Hopi Maidens by Edward S. Curtis, 1906
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Archival Giclée Art Print
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Collectible museum-grade fine art print, hand-printed in England and individually finished with a monogram emboss. Each sale directly supports the artisan. Listed dimensions include a white border for easy framing.
ABOUT THIS PHOTOGRAPH
The Hopi – Hopituh Shi-nu-mu, or ‘Peaceful People’ – are a Native American tribe who have long inhabited a large area of America traditionally spanning from Arizona to New Mexico and into Colorado. These Hopi teenagers sitting on the rooftop are distinguished by both the white, red, and black Atu’u maiden’s manta and the distinctive squash blossom whorl - a symbol of fertility achieved by wrapping their hair around moulds on each side of the head. All maidens of the Hopi would keep their Atu’u until they married, before the manta was handed down to another female member of the family. The tribe is one of the Pueblo peoples, who inhabit multi-storied apartments constructed from stone, mud, and adobe. The usage of ladders to access the dwellings was a form of security, preventing burglaries and other undesired guests as they had to be lowered down from the inside. – Jordan J. Lloyd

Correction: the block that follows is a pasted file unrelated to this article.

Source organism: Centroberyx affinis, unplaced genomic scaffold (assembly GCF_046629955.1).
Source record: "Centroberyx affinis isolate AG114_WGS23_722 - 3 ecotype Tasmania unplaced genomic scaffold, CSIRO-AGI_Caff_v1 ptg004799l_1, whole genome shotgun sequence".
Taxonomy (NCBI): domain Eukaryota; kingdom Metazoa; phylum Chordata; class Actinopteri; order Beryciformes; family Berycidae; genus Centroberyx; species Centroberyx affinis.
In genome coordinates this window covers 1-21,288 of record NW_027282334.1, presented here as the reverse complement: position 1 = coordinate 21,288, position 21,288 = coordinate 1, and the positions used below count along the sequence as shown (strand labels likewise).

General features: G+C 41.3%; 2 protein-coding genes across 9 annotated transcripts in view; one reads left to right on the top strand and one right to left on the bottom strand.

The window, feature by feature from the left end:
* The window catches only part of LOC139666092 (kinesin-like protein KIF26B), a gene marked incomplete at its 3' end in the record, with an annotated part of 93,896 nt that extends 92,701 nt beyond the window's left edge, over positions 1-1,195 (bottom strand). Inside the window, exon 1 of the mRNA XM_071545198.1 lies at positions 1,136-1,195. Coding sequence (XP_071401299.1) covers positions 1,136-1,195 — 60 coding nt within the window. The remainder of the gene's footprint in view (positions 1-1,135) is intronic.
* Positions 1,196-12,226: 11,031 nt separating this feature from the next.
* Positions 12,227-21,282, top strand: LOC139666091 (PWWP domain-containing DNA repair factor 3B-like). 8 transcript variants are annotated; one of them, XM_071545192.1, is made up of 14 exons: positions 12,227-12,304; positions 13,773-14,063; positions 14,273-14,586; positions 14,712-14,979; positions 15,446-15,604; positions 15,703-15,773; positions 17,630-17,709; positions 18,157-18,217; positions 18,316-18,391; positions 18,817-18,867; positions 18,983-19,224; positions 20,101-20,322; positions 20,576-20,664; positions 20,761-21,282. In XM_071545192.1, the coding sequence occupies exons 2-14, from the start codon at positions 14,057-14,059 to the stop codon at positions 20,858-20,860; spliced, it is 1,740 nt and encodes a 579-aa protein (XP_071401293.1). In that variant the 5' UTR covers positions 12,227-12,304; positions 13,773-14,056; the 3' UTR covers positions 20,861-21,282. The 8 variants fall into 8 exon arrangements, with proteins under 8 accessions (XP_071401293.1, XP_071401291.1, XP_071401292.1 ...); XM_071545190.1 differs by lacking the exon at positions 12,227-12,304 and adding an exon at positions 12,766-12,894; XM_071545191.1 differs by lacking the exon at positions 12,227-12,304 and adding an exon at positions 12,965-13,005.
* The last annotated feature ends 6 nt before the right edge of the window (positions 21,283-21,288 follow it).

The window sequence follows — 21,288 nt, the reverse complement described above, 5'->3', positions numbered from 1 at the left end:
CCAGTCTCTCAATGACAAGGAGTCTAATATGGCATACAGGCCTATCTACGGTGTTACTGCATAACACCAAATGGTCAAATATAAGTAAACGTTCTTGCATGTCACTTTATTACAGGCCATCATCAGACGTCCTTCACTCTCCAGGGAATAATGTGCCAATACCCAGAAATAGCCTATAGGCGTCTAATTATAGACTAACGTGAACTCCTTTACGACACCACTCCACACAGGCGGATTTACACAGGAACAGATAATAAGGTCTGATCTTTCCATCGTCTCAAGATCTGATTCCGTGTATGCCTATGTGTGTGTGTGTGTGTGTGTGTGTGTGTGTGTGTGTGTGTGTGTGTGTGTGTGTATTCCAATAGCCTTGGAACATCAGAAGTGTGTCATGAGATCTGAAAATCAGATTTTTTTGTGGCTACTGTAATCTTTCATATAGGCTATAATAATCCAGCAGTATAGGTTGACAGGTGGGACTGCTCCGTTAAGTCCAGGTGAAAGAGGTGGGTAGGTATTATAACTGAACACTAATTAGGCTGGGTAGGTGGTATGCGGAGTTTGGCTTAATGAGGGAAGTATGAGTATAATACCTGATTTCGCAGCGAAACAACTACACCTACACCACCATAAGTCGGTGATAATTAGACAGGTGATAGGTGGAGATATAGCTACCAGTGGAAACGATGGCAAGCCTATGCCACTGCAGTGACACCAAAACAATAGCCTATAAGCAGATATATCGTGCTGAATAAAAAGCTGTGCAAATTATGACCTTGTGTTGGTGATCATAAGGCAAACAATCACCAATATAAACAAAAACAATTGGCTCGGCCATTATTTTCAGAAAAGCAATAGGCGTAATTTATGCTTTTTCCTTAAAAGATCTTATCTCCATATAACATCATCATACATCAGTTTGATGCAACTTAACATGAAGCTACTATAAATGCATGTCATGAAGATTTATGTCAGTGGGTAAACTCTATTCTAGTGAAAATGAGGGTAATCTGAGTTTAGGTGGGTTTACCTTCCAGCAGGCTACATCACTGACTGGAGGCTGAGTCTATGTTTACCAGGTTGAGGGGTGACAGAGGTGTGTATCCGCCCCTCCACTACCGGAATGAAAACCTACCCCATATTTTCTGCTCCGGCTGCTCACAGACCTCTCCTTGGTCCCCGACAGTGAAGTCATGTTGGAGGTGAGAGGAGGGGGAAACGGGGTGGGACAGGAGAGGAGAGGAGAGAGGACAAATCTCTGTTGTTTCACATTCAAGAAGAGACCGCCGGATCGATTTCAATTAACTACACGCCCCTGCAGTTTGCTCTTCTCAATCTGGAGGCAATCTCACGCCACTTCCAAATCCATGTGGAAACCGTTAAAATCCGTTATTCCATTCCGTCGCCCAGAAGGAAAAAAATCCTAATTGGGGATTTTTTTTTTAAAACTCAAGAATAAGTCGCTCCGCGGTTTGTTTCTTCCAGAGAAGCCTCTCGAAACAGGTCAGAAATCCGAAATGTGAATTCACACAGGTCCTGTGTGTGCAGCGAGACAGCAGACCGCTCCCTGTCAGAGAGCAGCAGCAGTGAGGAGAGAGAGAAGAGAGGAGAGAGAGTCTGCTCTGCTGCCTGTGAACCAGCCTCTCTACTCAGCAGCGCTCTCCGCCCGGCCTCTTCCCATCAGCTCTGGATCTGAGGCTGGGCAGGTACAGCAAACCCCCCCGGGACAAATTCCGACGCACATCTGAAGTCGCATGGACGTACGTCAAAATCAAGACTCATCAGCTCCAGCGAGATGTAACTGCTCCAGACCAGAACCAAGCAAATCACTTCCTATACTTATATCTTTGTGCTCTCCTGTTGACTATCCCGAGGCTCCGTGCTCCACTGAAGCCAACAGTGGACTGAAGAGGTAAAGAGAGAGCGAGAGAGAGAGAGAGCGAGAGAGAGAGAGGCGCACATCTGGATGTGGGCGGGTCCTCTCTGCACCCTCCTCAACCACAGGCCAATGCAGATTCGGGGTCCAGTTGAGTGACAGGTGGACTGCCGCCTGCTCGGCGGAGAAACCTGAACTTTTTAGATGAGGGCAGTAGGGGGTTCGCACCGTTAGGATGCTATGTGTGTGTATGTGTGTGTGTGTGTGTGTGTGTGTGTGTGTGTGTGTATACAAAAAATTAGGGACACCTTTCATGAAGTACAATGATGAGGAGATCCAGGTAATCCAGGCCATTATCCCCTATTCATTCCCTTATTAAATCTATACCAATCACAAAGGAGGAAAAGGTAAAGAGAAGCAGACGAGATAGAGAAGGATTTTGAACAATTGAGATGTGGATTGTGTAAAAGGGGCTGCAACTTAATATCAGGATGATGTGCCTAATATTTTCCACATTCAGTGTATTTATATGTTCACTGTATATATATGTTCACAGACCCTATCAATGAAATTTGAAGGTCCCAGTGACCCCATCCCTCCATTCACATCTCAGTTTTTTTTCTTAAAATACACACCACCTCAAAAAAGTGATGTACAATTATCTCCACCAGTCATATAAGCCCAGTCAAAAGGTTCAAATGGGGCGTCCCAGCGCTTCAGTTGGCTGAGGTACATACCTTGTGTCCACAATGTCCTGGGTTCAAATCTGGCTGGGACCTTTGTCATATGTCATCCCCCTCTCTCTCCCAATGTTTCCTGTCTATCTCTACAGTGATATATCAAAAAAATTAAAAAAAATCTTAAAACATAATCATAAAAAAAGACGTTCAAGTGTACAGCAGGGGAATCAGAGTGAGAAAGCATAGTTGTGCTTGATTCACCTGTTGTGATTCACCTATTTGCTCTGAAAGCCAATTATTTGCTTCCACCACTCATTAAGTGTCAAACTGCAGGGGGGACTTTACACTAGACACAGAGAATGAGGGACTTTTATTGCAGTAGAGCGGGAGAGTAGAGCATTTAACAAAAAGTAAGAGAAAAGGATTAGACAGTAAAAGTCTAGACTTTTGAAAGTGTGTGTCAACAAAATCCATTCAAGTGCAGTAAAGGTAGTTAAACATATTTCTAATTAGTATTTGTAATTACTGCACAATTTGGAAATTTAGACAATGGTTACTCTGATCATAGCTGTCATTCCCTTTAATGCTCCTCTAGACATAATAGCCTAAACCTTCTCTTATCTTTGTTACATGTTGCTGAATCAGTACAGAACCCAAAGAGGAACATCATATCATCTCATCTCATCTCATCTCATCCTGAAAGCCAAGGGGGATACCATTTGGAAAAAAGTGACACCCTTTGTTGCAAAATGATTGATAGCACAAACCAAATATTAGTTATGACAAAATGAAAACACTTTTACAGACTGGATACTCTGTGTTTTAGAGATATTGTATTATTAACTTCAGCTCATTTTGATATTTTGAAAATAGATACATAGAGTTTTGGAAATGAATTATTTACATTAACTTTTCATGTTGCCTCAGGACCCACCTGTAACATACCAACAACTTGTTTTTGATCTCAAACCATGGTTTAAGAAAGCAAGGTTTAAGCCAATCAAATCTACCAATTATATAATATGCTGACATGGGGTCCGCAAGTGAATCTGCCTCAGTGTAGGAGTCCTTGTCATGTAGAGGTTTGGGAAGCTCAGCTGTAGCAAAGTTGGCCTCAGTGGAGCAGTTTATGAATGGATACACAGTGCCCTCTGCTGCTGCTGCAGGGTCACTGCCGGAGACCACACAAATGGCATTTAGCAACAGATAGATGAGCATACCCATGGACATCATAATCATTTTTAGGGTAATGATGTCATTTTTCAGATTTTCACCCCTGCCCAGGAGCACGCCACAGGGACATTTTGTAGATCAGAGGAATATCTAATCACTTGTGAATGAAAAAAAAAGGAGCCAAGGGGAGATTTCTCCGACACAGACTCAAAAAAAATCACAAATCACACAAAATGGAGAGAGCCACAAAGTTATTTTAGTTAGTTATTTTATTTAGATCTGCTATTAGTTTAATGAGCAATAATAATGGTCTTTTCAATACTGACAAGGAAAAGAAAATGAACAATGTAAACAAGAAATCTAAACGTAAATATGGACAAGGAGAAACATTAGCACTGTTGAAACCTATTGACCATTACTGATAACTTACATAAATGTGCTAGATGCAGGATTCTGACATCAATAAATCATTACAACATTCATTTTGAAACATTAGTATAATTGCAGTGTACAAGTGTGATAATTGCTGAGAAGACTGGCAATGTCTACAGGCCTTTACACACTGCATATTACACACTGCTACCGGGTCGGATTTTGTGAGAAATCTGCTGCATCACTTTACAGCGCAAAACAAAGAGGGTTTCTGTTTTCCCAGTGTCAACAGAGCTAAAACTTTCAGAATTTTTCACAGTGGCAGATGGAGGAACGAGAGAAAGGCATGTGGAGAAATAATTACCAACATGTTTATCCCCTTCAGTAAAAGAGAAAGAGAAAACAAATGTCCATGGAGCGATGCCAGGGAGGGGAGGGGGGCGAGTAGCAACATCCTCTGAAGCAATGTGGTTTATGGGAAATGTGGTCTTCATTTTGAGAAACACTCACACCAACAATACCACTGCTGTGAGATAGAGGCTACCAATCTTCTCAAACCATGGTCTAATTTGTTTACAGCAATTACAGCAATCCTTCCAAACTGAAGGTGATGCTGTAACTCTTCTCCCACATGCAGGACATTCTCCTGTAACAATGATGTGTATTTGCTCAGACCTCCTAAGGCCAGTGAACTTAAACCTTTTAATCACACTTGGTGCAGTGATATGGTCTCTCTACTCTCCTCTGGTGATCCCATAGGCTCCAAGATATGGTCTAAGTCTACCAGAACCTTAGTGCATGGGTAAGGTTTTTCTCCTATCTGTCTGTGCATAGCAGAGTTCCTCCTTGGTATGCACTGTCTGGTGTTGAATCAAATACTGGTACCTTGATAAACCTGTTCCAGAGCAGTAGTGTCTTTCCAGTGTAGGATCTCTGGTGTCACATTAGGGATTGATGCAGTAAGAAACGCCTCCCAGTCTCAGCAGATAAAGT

Taken: December 19th, 1906
Location: Unknown Pueblo, c. New Mexico, United States
Photographer: Edward S. Curtis
Remaster: Jordan J. Lloyd
Original Format: Photographic Print
Commercial Use: ⇲ License this Image
|AO||118.9 x 84.1||46.8 x 33.1|
|A2||59.4 x 42.0||23.4 x 16.5|
|A3||42.0 x 29.7||16.5 x 11.7|
|A4||29.7 x 21.0||
11.7 x 8.3
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